’Asian and African studies are becoming a crucially important academic domain for our country’
St Petersburg University has hosted a student research seminar on Thai studies. The event was held as part of the Cross Days of Thailand at St Petersburg University and Moscow State Institute of International Relations (MGIMO University) to mark 125th anniversary since the establishment of diplomatic relations between the Kingdom of Thailand and Russia.
The seminar was attended by students and professors from St Petersburg University, MGIMO University, the Institute of Asian and African Studies at Lomonosov Moscow State University, and the Higher School of Economics. The topics ranged from industrial development and 'soft power' to issues of gender and the tonal system in the Thai language.
Professor Vladimir Kolotov, Head of the Department of History of the Far East Countries and Director of the Ho Chi Minh Institute at St Petersburg University, opened the seminar. He drew attention to the fact that St Petersburg University was founded in 1724, while the Faculty of Oriental Languages was founded 130 years later, in 1854: it was during the Crimean War that Emperor Nicholas I of Russia understood the practical importance of Oriental studies for the foreign policy of the country. In the earliest years of its history, the Faculty taught only a few Oriental languages, including Arabic, Persian, Tatar and some others. Today, there are about 90 languages, both living and dead, that are offered to students. At the same time, the syllabus for students majoring in Asian and African studies also includes European languages, said Professor Kolotov.
Nowadays, Asian and African studies are becoming a critically important academic domain for our country.
Professor Vladimir Kolotov, Head of the Department of History of the Far East Countries and Director of the Ho Chi Minh Institute at St Petersburg University
Professor Kolotov, Director of the Ho Chi Minh Institute, stressed that Russia now has to make a real, rather than declared, 'pivot to the East'. 'Russia needs specialists in Asian and African studies to protect its interests. They cannot be trained right away – they are unique top-quality experts. Only traditional centres of Asian and African studies can produce such specialists,' said Professor Kolotov, adding that many of such centres had been founded before the revolution in St Petersburg, Moscow, Kazan and some other cities.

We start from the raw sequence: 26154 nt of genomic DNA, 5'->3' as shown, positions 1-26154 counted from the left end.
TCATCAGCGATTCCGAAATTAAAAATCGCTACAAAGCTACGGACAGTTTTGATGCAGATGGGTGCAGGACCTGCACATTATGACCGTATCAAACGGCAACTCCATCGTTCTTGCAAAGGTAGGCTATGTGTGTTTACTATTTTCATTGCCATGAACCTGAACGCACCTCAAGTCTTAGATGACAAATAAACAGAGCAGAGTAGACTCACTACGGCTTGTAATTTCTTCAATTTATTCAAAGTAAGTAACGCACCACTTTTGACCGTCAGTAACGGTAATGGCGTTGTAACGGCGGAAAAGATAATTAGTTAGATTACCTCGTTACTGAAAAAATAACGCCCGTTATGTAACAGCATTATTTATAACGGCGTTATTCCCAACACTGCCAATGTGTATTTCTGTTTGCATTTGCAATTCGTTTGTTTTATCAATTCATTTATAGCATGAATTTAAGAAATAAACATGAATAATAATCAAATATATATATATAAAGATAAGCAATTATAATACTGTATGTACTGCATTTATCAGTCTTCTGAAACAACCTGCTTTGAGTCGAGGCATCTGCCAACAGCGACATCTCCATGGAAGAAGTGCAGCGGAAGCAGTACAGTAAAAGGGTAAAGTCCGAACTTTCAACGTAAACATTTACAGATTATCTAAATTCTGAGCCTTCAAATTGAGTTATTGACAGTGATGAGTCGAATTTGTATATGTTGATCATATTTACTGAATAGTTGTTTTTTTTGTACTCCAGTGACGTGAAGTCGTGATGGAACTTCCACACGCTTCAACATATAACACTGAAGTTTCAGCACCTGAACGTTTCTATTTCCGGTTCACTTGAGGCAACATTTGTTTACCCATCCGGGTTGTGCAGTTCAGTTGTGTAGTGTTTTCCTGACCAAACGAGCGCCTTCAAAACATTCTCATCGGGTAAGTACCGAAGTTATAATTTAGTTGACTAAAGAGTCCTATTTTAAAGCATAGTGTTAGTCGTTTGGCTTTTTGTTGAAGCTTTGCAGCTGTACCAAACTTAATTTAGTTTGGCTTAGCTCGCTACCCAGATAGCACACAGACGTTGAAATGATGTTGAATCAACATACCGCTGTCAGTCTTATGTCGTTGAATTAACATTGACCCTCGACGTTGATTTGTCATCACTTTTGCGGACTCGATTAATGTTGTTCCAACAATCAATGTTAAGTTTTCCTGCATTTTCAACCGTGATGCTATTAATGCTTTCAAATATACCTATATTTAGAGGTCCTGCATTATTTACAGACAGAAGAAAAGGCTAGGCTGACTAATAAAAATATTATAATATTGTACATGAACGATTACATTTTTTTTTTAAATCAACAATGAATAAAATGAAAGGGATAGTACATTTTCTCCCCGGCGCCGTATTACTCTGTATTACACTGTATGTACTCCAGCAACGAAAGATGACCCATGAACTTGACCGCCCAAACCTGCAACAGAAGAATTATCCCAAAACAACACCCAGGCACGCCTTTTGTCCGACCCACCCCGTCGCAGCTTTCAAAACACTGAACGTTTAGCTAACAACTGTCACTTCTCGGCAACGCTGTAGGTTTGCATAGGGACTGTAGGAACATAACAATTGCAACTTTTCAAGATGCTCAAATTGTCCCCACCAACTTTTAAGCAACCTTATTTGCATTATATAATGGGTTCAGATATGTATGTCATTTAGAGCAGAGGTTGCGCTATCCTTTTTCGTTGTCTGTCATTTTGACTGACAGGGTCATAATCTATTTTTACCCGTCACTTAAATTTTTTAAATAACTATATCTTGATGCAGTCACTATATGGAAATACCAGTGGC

Modern dynamics also dictate the need to train up highly specialised personnel, for example, specialists in Central and Southeast Asia. 'You are at the forefront of our geopolitical interests. Southeast Asia is a dynamically developing region that is emerging as an entity,' said Vladimir Kolotov.
Petr Moskalev, Professor of St Petersburg University and a specialist in Thai studies, thanked the ASEAN Centre in MGIMO University for initiating the seminar. He stressed that the Kingdom of Thailand has always been a friend of Russia, and cooperation is increasing in all directions.
The history of this glorious relationship began in St Petersburg in 1897, when King Chulalongkorn, also known as King Rama V, met with Emperor Nicholas II of Russia to negotiate official diplomatic relations.
Petr Moskalev, Professor of St Petersburg University and a specialist in Thai studies
Young researchers whose focus of interest includes Thailand presented their reports and discussed the research findings with their peers. Students and teachers from the Kingdom of Thailand also participated in the discussion.
The Cross Days of Thailand will continue with a return visit of scholars to the ASEAN Centre in MGIMO University scheduled for the end of March. Associate Professor Elena Koldunova, Director of the ASEAN Centre, thanked St Petersburg University and participants in the meeting for their contribution to the project, highlighting the high quality of their work and the complexity of the topics chosen by the young researchers.
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